It has been argued that the history of landscape and of gardens has been marginalized from the mainstream of art history and visual studies because of a lack of engagement with the theories, methods and concepts of these disciplines. This book explores possible ways out of this impasse in such a way that landscape studies would become pivotal through its theoretical advances, since landscape studies would challenge the underlying assumptions of traditional phenomenological theory. Thus the history and theory of twentieth-century landscape might not only once again share concepts and methods with contemporary art and design history, but might in turn influence them.
A complementary sequel to Relating Architecture to Landscape, this volume of essays explores further areas of interest and discussion in the landscape/architecture debate and offers contributions from a team of well-known researchers, teachers and writers. The choice of topics is wide-ranging and features case studies of modern and contemporary schemes from the USA, Far East and Australasia.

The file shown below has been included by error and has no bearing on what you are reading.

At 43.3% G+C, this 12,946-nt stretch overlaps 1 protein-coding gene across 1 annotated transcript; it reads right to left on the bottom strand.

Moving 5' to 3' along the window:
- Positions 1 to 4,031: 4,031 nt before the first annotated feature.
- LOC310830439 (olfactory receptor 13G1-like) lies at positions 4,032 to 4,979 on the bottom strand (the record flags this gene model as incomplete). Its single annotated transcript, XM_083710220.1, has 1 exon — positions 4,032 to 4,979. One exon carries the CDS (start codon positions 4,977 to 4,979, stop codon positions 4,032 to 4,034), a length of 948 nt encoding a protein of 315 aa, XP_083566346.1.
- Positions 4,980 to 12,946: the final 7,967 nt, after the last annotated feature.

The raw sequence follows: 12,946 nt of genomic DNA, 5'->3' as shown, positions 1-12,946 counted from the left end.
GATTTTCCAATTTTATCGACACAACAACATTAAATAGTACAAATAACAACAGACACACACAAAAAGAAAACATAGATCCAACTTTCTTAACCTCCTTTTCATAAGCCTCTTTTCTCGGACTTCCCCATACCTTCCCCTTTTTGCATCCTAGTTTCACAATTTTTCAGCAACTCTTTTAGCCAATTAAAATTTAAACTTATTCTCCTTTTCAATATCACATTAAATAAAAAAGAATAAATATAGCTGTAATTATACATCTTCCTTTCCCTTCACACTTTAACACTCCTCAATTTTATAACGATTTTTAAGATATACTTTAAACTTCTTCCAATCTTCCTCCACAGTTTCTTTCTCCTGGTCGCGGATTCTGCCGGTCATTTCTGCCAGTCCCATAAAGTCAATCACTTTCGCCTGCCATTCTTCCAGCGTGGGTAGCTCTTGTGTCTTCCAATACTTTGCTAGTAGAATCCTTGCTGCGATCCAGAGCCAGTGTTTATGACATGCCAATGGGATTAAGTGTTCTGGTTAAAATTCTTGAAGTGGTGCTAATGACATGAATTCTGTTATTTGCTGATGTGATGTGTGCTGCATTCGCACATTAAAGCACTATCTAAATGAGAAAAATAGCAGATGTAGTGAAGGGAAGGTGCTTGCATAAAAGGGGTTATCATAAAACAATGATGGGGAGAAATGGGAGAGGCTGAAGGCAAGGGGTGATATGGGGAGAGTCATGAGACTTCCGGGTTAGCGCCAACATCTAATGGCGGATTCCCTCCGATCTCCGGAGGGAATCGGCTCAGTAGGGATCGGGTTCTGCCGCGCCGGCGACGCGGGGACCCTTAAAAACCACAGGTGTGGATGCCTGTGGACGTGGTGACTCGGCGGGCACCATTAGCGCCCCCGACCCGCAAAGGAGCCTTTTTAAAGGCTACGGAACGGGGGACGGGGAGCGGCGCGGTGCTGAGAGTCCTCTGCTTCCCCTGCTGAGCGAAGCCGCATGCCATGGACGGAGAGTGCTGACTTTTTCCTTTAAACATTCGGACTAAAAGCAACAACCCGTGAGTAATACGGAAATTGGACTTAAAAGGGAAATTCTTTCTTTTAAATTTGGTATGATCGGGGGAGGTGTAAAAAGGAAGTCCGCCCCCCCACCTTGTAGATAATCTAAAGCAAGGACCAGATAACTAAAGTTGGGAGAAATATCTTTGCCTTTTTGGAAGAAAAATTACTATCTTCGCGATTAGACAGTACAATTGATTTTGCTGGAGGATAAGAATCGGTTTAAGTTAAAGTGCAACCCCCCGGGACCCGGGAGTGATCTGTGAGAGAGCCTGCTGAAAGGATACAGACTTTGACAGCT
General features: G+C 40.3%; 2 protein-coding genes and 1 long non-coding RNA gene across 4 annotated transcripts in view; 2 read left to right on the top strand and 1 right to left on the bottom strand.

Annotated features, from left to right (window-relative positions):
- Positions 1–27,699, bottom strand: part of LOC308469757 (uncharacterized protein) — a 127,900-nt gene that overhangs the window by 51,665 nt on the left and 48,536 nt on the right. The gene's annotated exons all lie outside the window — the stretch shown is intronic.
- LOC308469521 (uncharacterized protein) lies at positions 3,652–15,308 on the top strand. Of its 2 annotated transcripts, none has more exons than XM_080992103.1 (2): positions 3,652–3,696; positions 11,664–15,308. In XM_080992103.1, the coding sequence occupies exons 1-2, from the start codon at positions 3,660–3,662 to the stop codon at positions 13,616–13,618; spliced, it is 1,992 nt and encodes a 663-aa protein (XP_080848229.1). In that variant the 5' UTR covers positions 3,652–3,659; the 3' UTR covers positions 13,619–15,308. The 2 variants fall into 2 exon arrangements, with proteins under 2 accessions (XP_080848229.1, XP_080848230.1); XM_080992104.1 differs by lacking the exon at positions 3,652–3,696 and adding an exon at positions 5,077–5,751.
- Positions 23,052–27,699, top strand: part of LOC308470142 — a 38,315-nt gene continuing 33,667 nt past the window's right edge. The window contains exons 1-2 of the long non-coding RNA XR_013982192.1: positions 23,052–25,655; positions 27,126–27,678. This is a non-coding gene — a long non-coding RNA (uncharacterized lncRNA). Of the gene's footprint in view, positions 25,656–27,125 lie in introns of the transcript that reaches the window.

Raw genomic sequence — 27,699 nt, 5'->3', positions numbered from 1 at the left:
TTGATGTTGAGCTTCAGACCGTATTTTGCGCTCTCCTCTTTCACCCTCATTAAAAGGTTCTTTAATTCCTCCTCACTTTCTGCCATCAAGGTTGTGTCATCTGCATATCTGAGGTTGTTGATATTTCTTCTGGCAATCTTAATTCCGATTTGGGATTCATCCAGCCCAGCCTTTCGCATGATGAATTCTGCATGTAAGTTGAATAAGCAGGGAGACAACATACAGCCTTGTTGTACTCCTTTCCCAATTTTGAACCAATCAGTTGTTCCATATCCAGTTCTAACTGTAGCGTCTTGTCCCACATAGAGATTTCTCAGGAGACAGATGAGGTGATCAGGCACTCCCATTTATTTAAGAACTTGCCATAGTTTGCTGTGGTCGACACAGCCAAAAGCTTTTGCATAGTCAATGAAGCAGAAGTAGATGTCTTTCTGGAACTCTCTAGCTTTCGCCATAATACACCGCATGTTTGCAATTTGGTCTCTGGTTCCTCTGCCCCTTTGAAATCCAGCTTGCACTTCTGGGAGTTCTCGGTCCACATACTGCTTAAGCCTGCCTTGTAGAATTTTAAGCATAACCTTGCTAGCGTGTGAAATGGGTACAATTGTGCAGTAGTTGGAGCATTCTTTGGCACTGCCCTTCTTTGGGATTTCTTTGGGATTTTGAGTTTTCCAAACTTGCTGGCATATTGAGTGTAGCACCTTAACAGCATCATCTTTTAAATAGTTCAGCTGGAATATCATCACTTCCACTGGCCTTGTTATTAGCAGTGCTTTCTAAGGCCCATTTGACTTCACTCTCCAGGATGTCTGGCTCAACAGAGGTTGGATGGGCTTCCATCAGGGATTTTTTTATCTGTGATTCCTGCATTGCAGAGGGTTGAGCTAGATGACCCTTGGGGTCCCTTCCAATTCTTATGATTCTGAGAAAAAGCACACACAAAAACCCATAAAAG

Table of Contents
Introduction - Landscape as Perspective. Chapter 1 - The Pommemorative Anatomy of a Colonial Park. Chapter 2 - A New Monument in a New Land. Chapter 3 - Carlo Scarpa: Built Memories. Chapter 4 - The Rational Point of View: Viollet-le-Duc and the Camera Lucida. Chapter 5 - Cezanne's Party. Chapter 6 - Subject to Circumstance, The Landscape of the French Lighthouse System. Chapter 7 - The Body in the Garden. Chapter 8 - Self, Scene and Action: The Final Chapter of Yuan Ye. Chapter 9 - The House of Light and Entropy: Inhabiting the American Desert. Chapter 10 - Landscape to Inscape: Topography as Ecclesiological Vision. Chapter 11 - Fluid Precision: Giacomo Della Porta and the Acqua Vergine fountains of Rome. Chapter 12 - New Projects for the City of Munster. Chapter 13 - The Villa d'Este Storyboard. Chapter 14 - The Splendid Effects of Architecture, and its Power to Affect the Mind.